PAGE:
(For the record, the very first piece of snail mail I received as a newly minted columnist with the Vancouver Sun was addressed to Shari Graydon, President, Bitch of the Year Club.)
3. THEY DON’T TRUST THE MEDIA Finally, because expert women pay attention to the news, they notice and object to sensationalist headlines, irresponsible reporting, de-contextualized data or misleading quotes. And they’re not interested in risking their reputation in a high stakes game where they have no control over the end product.
Can you blame them?
No. But that doesn’t mean we don’t encourage them to accept interviews more often anyway. That’s our raison d’etre. We believe that the dramatic gender imbalance in public discourse (the ratio of male to female perspectives remains about 4 to 1 in the most influential Canadian media) has a huge impact on our society. We’re convinced that many policies and priorities fail to account for the differing needs of women, of children, of people living with disabilities, of the elderly because women’s voices are so often absent.
SO here are a few of the things we say to the women we speak to and train:
- As long as women abdicate the public discourse to men, our experience-informed perspectives will have less capacity to influence the policy decisions and spending priorities made on our collective behalf.
- If you turn down a media interview in your field, the reporter or producer isn’t going to end up interviewing “the BEST person” you had in mind, she’s going to interview the guy in the office next to you.
- Most journalists only have room in their story for one sound bite or a 30-word quote. Surely you know enough about the issue to be able to provide a nugget or two of context or analysis that will enhance the audience’s understanding of the story.
- If the interview is longer – 7 minutes, let alone half an hour – all the better: you’ll have an opportunity to provide nuance and recommend solutions.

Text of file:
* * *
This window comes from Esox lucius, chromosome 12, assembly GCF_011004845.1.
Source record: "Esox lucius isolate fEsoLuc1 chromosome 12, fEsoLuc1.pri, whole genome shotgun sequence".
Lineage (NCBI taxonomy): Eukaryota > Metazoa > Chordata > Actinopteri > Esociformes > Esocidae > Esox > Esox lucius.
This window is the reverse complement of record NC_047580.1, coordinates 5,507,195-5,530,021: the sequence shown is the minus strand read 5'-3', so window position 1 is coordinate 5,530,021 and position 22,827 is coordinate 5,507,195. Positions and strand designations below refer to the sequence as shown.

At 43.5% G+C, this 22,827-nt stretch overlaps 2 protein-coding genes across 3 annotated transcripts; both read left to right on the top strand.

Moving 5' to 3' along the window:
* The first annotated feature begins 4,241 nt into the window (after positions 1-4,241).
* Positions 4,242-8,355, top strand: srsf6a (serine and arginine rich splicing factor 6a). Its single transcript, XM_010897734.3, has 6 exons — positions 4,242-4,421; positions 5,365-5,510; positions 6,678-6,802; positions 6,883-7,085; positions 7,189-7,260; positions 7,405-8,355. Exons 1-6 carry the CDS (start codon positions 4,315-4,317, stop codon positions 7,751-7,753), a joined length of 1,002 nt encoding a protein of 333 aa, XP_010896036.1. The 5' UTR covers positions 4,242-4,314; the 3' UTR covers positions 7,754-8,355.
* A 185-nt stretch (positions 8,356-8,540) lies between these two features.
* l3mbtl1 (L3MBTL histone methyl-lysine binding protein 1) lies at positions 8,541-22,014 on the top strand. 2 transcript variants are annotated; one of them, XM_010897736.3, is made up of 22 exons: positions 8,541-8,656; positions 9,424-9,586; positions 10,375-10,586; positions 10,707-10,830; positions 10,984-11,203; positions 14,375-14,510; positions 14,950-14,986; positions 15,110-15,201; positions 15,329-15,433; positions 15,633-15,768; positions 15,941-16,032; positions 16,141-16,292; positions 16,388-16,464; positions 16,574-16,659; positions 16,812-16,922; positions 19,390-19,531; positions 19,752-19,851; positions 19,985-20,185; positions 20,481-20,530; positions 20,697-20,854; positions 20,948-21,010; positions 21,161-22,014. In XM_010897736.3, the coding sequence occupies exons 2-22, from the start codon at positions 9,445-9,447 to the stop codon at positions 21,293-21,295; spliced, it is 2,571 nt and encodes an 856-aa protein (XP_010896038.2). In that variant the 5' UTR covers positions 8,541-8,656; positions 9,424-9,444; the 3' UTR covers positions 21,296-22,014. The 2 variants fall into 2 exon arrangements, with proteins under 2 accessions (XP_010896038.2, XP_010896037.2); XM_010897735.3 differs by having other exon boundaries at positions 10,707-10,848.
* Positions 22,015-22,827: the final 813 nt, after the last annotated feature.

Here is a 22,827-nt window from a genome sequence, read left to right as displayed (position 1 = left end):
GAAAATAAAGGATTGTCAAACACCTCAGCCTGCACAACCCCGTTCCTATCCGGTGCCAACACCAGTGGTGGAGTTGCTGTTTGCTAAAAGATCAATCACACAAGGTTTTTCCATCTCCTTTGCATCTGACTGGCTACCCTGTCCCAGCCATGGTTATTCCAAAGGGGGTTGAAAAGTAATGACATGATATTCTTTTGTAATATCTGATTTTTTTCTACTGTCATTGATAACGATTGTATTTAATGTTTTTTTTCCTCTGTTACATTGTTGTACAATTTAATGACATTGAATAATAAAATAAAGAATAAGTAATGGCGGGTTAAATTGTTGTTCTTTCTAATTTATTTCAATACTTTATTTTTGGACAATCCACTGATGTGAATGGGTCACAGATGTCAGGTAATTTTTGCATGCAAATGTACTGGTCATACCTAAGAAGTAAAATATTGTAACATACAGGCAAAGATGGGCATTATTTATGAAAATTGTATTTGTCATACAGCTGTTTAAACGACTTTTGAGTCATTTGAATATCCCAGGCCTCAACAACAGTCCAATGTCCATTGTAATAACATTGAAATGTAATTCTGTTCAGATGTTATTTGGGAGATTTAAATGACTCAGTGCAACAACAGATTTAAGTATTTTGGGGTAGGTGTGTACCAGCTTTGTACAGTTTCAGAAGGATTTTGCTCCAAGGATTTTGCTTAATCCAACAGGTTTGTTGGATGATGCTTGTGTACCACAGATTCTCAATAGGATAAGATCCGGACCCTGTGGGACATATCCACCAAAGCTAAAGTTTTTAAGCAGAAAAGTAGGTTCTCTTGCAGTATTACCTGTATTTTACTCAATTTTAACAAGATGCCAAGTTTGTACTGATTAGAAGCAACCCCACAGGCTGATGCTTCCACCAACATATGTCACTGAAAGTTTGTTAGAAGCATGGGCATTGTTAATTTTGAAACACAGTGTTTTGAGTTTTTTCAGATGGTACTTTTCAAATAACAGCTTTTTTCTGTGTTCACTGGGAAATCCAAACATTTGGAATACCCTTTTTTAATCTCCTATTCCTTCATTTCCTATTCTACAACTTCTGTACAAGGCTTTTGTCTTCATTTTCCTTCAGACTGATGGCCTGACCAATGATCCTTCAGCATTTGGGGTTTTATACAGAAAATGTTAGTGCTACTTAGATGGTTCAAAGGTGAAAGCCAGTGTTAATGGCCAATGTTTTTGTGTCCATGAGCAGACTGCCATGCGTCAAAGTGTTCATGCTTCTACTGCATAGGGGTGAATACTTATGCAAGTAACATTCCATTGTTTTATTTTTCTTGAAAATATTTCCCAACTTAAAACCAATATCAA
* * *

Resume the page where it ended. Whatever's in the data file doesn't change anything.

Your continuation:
- The news media have extraordinary capacity to draw attention to an issue, a cause or concern… They can help you make the changes you’d like to see… If you have a voice in the media, people are more likely to return your calls, give money to your cause, pass laws that you support.
- You may be criticized for speaking up – especially if you advocate for women, or gays and lesbians, or Aboriginal people. But the name calling and appearance shaming you’re subjected to for expressing your informed opinion, pales in comparison to the female genital mutilation, gang rape or murder that many women in this country and around the world experience. If women with the privileges of education and employment, safe housing and secure food, health care and legal equality are not prepared to step forward, what hope is there for those without such benefits?
Informed Opinions is working to amplify women’s voices and bridge the gender gap in public discourse. We teach smart women to translate their expertise into concise, persuasive written commentary, recognizing that doing so constitutes the “gateway drug” to agreeing to interviews. (Once they’ve had the opportunity to reflect on and craft their ideas and analysis, controlling every word, they’re more willing to say “yes” to the interview requests they receive as a result.
We also manage an Experts Database of women designed to make it easier for journalists to access knowledgeable female sources from across the country. Regrettably, when we recently relied on volunteer help to migrate our old site to a new platform, the Experts Database was left behind. We’re working to fix that, and hope to have it up by the end of the week.